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Analysing the implementation of political manifestos

Since 1950, Pakistan has undergone significant political changes, alternating between military and civilian rules. After 1990, the major political parties like PML-N (Pakistan Muslim League-Nawaz), PPP (Pakistan People’s Party), and PTI (Pakistan Tehreek-e-Insaf) have effectively heralded their manifestos to promise revolutionary reforms, particularly in areas like energy. Carrying out these reforms has been an area of controversy among various experts. Manifestos are crucial for enlightening post-election direction for a government’s policies and serve as a promise of responsibility to the voters. In Pakistan, there is an urgent need for reforms in energy, education, health, and governance, forming manifestos a crucial roadmap for voters to evaluate the priorities of different political parties.

The energy sector has attracted significant interest and vows due to its substantial impact on economic development and stability. Manifestos face numerous challenges during implementation, including political instability, economic constraints, institutional capacity issues, and shifting priorities upon taking office. Partial fulfilment of manifestos results from internal party dynamics and the nation’s broader socio-political and economic environment. Despite the good intentions declared in manifestos, the execution of pledged reforms faces obstacles from diverse factors in turbulent political and economic environment.

The PML-N, a well-known political party with considerable political influence, has held power on several occasions since the 1990s. The party is far and wide known for its focus on business and economy related reforms. During its election campaigns, it has consistently highlighted the importance of infrastructure development, energy sector reforms, and economic revitalisation. The party promised to tackle the energy crisis by implementing various solutions, including expanding power generation, and incorporating renewable and sustainable energy sources.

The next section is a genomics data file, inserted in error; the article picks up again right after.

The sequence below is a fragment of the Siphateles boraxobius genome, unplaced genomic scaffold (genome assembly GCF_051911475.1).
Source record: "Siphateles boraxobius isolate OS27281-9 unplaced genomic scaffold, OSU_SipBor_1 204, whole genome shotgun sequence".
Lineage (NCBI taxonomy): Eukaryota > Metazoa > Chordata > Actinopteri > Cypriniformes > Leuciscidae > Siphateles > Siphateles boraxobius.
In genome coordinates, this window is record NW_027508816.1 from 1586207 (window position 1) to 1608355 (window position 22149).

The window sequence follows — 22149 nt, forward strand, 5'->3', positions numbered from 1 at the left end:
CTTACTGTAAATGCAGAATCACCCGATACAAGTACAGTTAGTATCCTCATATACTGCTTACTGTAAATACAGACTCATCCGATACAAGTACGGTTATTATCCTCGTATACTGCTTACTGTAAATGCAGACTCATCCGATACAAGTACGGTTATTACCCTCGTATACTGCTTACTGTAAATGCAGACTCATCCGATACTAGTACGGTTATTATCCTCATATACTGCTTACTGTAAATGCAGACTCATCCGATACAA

In its 2013 and 2018 manifestos, the PML-N promised to tackle the energy sector by ending loadshedding, enhancing power plant efficiencies, addressing energy mix, and upgrading the transmission infrastructure. Even though their first efforts helped, experts have highlighted shortcomings in their focus on renewable energy and in handling issues like transmission & distribution losses and circular debt. These deficiencies raise questions about the long-term sustainability of their schemes.

During their office, the PML-N implemented infrastructure projects like power plants and motorways. However, as stated in their manifesto, they faced challenges in fulfilling vows related to the power sector. Even though they increased power generation capacity and decreased power outages, the effort was not sustainable and affordable, with no governance reforms, tariff rationalisation, or losses reduction.

The increase in circular debt remained a worry for the financial stability of the power sector between PML-N tenure of 2013-18. With the shift towards renewable energy on a global scale, the party’s focus on coal and RLNG raised concerns about environmental and energy security. Relying on imported fuels has led to questions about the long-term viability of policies, given the unpredictable nature of global energy prices. Later in 2021-23 these projects proved too expensive due to spike in RLNG and coal prices.

With a strong focus on social justice and democracy, the PPP has prioritised energy sector reforms, poverty alleviation, and addressing social inequality. To address differences in energy consumption between urban and rural areas, the party’s manifestos focus on expanding energy sources, supporting renewable energy, public-private partnerships and improving electricity access in rural regions.